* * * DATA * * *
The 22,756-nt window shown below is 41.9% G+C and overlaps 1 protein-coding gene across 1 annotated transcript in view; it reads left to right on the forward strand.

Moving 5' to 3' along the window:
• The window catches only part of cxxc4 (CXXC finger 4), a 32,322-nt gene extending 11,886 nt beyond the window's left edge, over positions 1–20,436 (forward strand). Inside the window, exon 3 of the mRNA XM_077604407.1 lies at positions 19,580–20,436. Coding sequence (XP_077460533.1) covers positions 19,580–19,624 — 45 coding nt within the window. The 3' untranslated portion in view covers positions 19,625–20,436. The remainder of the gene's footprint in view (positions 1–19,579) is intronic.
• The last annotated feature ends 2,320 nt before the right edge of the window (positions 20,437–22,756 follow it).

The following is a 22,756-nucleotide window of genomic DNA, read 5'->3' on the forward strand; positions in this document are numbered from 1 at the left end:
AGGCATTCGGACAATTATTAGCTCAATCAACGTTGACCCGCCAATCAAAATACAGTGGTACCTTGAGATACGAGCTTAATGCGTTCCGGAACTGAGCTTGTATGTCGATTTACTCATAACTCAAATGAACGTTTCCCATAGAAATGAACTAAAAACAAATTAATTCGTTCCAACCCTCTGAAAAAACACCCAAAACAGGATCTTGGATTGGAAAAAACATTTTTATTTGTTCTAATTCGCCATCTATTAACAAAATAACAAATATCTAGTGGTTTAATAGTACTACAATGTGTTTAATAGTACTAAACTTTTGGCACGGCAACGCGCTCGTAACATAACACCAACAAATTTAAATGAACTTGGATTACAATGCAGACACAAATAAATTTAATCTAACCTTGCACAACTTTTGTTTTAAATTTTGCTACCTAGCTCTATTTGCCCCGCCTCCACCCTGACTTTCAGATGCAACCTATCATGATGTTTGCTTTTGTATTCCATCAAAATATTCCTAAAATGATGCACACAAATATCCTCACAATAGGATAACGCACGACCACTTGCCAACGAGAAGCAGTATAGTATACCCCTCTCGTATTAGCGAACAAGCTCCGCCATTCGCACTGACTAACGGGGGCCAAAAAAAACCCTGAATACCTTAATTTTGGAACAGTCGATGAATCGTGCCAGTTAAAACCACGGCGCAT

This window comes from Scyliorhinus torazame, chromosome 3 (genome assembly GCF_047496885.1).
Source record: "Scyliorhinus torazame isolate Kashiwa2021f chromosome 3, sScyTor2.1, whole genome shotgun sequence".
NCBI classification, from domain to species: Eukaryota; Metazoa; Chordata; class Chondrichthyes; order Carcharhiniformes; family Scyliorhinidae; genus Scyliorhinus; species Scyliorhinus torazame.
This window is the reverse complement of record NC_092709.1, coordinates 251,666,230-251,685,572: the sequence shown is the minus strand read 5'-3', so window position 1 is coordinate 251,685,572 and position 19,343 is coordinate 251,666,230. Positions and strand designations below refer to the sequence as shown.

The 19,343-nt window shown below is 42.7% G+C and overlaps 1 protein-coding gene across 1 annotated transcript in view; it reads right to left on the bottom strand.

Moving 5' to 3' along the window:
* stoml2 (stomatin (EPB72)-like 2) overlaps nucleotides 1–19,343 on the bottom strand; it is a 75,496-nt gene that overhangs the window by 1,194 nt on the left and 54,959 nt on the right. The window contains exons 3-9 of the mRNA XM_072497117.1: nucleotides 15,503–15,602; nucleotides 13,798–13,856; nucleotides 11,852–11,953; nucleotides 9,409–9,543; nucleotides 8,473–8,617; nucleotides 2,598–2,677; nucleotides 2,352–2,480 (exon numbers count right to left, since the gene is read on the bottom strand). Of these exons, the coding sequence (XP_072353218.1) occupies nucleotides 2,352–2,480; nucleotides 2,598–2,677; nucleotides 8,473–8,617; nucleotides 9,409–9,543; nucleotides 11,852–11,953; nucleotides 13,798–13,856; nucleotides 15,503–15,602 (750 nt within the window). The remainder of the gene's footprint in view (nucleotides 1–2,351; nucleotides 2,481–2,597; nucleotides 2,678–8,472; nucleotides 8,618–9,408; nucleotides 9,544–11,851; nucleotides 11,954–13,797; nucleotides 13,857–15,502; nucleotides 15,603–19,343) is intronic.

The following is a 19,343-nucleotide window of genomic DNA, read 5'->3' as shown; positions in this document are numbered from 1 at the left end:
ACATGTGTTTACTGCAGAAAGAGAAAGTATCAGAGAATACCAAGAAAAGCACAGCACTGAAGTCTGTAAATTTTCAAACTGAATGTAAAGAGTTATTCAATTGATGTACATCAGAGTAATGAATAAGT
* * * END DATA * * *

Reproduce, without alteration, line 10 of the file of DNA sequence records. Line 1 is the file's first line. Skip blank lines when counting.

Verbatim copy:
This window is the reverse complement of record NC_092709.1, coordinates 251,666,230-251,685,572: the sequence shown is the minus strand read 5'-3', so window position 1 is coordinate 251,685,572 and position 19,343 is coordinate 251,666,230. Positions and strand designations below refer to the sequence as shown.